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Brussels, 25th October 2004

Public procurement: Commission acts to enforce EU law in Germany, France, Denmark, Italy and the Netherlands

The European Commission has decided to refer Germany to the European Court of Justice over its non-compliance with a previous Court judgement requiring it to rectify the illegal award of contracts for waste water collection in Bockhorn and for waste disposal in Braunschweig (both in Lower Saxony). The Commission has requested the Court to impose daily fines of €31,680 and €126,720 respectively. The Commission has also decided to refer France to the Court concerning the incompatibility of its town planning code with EU public procurement law. The Commission has decided to send a formal request to Denmark to set up review procedures permitting a decision awarding a public procurement contract to be suspended and annulled at a stage where the infringement can still be put right. It is also formally asking Italy to rectify the award without competition of contracts for a series of hydraulic projects in Stintino, Sardinia. The Netherlands is being asked to rectify the extension without competition of a contract for the supply of road safety barriers. The Commission requests will take the form of reasoned opinions, which are the second stage of the infringement procedure laid down in Article 226 of the EC Treaty. If there is no satisfactory reply to these reasoned opinions, the Commission may refer the matter to the Court of Justice. Finally, after examining new national legislation, the Commission has decided to close an infringement procedure against Italy over the procedures used to select the operators of local public services.

The open and transparent procedures for invitations to tender required by Community law on public contracts mean more competition and better guarantees against corruption, as well as a better service to taxpayers and a better use of public money. A study published in February 2004 (see IP/04/149) has shown that the application of the Directives has reduced by about 30% the prices paid by awarding authorities for works, supplies and services. Also in February, the EU adopted a legislative package intended to clarify, modernise and simplify the Directives in order to achieve even greater savings (see IP/04/150).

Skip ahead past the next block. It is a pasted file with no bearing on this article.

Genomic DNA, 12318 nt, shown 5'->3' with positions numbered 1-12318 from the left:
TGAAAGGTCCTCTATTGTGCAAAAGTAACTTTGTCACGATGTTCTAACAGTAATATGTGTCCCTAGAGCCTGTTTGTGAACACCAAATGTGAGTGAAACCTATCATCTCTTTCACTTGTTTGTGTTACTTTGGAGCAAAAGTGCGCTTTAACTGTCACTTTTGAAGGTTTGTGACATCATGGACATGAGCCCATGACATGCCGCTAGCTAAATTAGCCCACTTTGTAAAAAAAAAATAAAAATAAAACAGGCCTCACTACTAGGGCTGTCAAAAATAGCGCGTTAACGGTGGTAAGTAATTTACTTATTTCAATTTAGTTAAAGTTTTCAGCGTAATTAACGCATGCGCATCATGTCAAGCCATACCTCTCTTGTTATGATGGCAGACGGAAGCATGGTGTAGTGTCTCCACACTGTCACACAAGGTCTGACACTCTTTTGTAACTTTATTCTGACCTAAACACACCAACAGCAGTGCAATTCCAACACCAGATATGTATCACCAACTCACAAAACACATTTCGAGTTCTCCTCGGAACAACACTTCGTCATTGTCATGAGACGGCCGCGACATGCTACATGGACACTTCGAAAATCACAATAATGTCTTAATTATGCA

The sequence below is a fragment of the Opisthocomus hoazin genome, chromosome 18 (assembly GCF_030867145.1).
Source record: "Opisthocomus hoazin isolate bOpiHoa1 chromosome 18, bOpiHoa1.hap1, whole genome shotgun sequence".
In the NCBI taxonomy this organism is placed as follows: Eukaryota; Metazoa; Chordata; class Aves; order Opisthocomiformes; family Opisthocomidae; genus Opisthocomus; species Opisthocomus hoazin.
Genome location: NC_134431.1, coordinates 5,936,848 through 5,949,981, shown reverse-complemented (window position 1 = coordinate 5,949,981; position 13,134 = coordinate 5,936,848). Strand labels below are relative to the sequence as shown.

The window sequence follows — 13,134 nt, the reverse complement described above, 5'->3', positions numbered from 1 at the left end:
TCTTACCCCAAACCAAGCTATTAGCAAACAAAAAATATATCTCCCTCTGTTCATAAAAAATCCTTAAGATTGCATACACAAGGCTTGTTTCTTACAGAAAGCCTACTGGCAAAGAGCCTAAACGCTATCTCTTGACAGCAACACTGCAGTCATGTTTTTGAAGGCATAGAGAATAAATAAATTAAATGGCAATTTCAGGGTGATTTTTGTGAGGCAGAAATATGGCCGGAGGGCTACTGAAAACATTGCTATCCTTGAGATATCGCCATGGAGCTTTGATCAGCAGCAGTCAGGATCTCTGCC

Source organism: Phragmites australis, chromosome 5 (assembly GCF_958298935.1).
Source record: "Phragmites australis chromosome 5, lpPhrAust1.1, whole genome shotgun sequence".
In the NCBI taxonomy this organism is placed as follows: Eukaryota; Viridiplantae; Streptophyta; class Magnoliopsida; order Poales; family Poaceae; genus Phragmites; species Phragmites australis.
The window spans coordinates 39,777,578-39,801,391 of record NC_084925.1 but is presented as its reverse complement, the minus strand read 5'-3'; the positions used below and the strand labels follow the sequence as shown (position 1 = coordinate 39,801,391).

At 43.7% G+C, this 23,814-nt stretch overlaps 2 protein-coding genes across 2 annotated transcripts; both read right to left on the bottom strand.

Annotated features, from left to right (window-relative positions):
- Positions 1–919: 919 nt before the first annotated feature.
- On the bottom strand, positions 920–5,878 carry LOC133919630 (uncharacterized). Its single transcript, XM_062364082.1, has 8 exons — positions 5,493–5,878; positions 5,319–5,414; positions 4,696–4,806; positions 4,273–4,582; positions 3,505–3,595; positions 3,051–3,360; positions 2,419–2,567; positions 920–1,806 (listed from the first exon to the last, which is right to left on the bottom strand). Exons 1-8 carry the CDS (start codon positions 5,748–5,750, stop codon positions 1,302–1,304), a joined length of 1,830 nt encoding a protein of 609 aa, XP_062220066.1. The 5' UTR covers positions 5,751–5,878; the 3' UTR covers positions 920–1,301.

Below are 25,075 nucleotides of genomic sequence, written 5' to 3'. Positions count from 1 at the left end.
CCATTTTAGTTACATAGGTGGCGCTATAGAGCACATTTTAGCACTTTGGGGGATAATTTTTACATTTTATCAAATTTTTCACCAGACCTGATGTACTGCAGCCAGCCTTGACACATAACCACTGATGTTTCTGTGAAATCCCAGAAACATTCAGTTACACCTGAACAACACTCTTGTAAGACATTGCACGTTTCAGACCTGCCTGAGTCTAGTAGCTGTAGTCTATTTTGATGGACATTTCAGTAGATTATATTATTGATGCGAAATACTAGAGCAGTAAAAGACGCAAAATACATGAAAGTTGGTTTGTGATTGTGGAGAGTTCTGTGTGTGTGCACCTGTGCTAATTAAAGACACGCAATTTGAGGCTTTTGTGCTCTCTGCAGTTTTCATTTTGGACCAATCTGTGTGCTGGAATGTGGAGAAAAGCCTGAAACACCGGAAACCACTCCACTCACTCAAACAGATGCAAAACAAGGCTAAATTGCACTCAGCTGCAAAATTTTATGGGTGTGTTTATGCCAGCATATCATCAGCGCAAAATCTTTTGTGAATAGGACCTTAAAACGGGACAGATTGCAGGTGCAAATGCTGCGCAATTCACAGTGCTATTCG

Germany – waste disposal and waste water collection

On 10 April 2003, in joint cases C-20/01 and C-28/01, the Court of Justice ruled that Germany failed to fulfil its obligations under the services procurement Directive 92/50/EEC when local authorities in that country awarded without a competitive tendering process service contracts for waste disposal in Braunschweig (1995) and for waste water collection in Bockhorn (1996). Both these municipalities are in the State of Lower Saxony.

In March 2004 the Commission formally asked the national authorities to comply with the Court’s judgement (IP/04/428). But while Germany has pledged to avoid similar breaches in future procurement procedures, it continues to claim that no steps are required concerning the specific contracts in Braunschweig and Bockhorn, as German civil law does not require ending them. However, the Court’s judgement confirmed that the adverse effect on the freedom to provide services arising from a breach of Directive 92/50/EEC subsists throughout the entire length of the contracts concluded in breach of EU law. The contracts are due to last for a minimum of 30 years from when they entered into force.

The Commission has therefore decided to refer the case a second time to the Court of Justice. The Court of Justice may then impose a penalty payment on Germany.

The Commission has also decided to send a reasoned opinion to the German authorities concerning the award by the city of Cologne in May 1992 of a 33 year waste disposal contract to the Abfallentsorgungs- und Verwertungsgesellschaft Köln mbH (AVG), an entity 25% owned by a private undertaking. No transparent and competitive award procedure was carried out as required by EU law.

Germany argued that the contract award to the AVG was exempted from Community rules as the city of Cologne, with a 75 % share in the AVG, exercised a level of control over the AVG which constituted an “in-house” relationship. However, the Commission believes that the conditions required under the European Court’s case law for an exemption from European procurement rules were not met, as the control over the AVG is not similar to that which the city of Cologne exercises over its own departments. Therefore the direct award of the contract, in breach of the general principles of the EC-treaty (freedom of services, freedom of establishment), does not appear to be justified.

Furthermore, in 1992-1993 the AVG awarded waste disposal service contracts directly to three undertakings which are mainly privately owned. As the AVG is to be considered a public contracting authority, these awards also violated Community law.

France - local development agreements

The Commission has referred France to the Court of Justice over the incompatibility of Article L.300-4 of the French town planning code with European law. This article allows agreements and appointment contracts for the follow-up of preliminary studies for local development projects to be concluded without being advertised and without competition. The Commission has received no reply to its reasoned opinion sent in February 2004 (IP/04/162).

France makes use of local development agreements primarily for projects such as the construction of public amenities to be handed over to the awarding authority and for buildings to be resold or rented, e.g. as part of the implementation of a town planning project and local housing policy or urban renewal.